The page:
Or consider the case of Linda Sarsour, a pro-Palestinian activist and one of the organizers of the Women’s March, who infamously declared that Zionism is incompatible with feminism. Or consider Rasmea Yousef Odeh, one of the organizers of the “A Day Without a Woman” strike, who was convicted of carrying out a deadly terrorist bombing in Israel that took the lives of two people (Snopes, “One of the Organizers of A Day Without a Woman Strike Was Convicted of a Terrorist Bombing,” 3.25.2017).
Yet antisemitism on the Left does not only exist among opponents of Israel, and oftentimes comes out during movements against economic elites.
Consider the example of Thomas Lopez-Pierre, whose blatant antisemitism came out not in opposition to Israel but as the result of a different hot-button issue: gentrification. Moreover, it painted “greedy Jewish landlords” as the elites committing “ethnic cleansing” against Black and Latinx renters. This parallels a traditional portrayal of Jews as greedy moneylenders and landlords who care nothing for anyone outside their own community.
But Lopez-Pierre is admittedly disliked and most likely won’t be winning this election. However, not every antisemite is so unpopular.
Consider the Occupy Wall Street movement, which targeted the one-percent wealthiest earners and urged the government to act against income inequality. Many liberals remember it fondly. Those same liberals forget that the movement veered off course into antisemitic territory, as one popular Occupy Wall Street page with 250,000 followers repeatedly posted content portraying Jews as elites controlling American politics and the United Nations (Vice News, “When Did the Occupy Movement Start Hating Jews?”, 10.25.2012).
Or consider the Deputy Chair of the Democratic National Committee, Keith Ellison. Ellison may not actually be a hardcore antisemite (I’m not saying he’s definitely not but there’s room to disagree). However, Ellison has publicly defended vile antisemites before and even recently. In 1990, Ellison publicly defended statements by Stokely Carmichael, also known as Kwame Ture, claiming that Zionists collaborated with the Nazis during the Second World War (CNN Politics, “Rep. Keith Ellison faces renewed scrutiny over past ties to Nation of Islam, defense of anti-Semitic figures”, 12.1.2016). He also repeatedly defended Louis Farrakhan, a man who has repeatedly claimed that Jews control the media and that the Holocaust was exaggerated. Yet, he received widespread support, including from Jewish progressives, when he made a big push to be the Chair of the Democratic National Committee.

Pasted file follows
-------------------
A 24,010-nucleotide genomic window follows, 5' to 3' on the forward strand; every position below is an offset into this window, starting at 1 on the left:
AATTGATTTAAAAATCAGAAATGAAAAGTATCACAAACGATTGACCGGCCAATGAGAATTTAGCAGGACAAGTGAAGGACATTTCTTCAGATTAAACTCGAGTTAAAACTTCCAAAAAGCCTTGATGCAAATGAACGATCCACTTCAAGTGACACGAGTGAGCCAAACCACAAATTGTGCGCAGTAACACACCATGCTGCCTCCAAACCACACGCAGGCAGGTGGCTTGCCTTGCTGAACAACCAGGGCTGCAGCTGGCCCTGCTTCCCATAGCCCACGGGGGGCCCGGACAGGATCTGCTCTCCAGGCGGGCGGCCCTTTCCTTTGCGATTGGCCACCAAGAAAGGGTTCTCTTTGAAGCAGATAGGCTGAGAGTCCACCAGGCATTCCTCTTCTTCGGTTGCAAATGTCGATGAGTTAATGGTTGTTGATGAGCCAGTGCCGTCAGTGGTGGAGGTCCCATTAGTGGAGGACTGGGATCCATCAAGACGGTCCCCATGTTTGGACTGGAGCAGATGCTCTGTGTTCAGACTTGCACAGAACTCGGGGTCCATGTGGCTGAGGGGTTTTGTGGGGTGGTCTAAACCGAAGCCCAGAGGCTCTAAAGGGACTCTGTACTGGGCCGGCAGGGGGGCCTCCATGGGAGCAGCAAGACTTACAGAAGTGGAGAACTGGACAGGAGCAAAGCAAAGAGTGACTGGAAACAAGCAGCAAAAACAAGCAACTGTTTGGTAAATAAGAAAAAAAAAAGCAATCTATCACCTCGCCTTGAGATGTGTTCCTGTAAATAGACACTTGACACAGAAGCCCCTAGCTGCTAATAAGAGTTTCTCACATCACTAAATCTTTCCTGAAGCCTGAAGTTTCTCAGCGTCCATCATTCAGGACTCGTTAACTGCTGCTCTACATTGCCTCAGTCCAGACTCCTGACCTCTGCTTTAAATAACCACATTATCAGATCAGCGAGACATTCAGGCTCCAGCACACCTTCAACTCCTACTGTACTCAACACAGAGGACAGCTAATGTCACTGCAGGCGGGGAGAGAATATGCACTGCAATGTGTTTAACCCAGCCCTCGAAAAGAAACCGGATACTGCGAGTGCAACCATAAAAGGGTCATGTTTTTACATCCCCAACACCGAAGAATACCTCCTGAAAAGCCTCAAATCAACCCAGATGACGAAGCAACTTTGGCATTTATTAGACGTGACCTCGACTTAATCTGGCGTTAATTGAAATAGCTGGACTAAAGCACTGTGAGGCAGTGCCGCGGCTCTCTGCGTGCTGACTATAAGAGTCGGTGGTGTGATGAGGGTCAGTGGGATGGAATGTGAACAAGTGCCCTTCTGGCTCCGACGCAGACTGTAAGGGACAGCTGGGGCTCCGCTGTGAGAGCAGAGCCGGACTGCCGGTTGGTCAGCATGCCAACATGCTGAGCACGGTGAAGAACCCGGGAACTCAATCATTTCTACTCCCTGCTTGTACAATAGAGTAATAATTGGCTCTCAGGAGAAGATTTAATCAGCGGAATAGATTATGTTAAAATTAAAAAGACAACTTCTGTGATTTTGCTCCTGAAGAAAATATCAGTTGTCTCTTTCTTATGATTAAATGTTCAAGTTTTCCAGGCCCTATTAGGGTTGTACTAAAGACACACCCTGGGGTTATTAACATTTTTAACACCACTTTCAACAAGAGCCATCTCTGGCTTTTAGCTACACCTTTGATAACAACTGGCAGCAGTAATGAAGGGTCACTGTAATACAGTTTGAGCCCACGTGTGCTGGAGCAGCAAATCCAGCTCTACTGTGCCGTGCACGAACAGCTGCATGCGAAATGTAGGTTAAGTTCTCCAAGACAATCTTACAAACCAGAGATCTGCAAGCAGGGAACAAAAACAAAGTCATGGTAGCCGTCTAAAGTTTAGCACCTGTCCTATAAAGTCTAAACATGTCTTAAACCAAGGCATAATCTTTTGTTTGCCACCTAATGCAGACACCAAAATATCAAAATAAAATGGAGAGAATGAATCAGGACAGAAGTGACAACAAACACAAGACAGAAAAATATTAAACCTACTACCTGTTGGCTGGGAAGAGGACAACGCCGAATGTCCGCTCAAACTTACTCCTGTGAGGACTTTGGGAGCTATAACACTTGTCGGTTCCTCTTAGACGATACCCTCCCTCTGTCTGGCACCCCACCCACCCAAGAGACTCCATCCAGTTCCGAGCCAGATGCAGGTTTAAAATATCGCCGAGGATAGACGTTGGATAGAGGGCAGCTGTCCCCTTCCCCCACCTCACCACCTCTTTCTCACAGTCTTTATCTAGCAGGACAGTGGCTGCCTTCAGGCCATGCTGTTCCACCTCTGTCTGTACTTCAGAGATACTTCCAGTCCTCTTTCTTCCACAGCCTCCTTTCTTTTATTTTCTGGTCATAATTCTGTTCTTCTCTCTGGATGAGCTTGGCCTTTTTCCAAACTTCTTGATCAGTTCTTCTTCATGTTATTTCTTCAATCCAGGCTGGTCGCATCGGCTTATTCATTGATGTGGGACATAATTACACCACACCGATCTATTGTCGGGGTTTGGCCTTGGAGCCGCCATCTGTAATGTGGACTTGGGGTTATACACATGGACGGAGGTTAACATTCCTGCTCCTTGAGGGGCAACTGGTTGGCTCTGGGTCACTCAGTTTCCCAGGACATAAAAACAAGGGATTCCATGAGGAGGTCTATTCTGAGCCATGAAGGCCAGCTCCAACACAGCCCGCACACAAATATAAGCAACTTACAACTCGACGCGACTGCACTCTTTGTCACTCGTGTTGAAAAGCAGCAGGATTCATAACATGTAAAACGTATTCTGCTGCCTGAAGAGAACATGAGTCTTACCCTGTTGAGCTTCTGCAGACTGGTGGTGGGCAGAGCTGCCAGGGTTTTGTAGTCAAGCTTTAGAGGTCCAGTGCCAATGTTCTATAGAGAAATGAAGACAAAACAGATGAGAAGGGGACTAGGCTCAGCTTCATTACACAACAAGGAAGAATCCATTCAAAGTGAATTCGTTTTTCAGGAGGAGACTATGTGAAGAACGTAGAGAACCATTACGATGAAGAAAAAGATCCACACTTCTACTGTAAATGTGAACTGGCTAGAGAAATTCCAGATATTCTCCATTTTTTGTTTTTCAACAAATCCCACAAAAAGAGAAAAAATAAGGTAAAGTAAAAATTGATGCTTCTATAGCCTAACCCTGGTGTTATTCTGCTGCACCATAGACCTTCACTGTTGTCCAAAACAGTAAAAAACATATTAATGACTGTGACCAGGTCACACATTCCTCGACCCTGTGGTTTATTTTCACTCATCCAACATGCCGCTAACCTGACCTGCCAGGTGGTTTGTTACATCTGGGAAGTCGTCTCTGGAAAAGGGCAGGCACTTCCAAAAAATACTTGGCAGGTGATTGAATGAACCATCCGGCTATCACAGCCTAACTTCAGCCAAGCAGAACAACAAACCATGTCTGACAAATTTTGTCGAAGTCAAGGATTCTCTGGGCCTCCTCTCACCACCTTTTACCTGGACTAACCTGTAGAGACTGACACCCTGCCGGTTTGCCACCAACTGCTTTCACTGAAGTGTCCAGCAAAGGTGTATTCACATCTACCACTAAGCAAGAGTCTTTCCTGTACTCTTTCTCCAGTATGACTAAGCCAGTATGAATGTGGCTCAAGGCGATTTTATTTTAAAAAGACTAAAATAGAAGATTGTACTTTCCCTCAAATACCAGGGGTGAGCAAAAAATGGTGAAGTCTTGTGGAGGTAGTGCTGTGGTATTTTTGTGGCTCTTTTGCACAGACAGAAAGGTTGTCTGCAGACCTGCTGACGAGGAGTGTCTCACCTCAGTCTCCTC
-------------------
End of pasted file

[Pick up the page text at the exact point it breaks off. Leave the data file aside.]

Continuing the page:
There is a clear pattern in these cases of those on the Left dismissing anti-semitism as unimportant when it is tied with progressive movements they like. The American Left has not endorsed those efforts to connect Jews with greedy economic elites, but have allowed it to occur and have failed to properly object to such claims. That a man like Thomas Lopez-Pierre would even feel comfortable associating himself with the Democratic Party demonstrates that the American Left has a serious issue regarding how it portrays and approaches Jews. That a man like Keith Ellison could become Deputy Chair of a major political party demonstrates that those same Democrats don’t view antisemitism as particularly important. The social justice issues some of these activists and politicians raise are essential and vital to protecting marginalized peoples in the United States. However, such movements must reckon with and expel antisemitism from their ranks if they are to properly fight for the rights and safety of all people.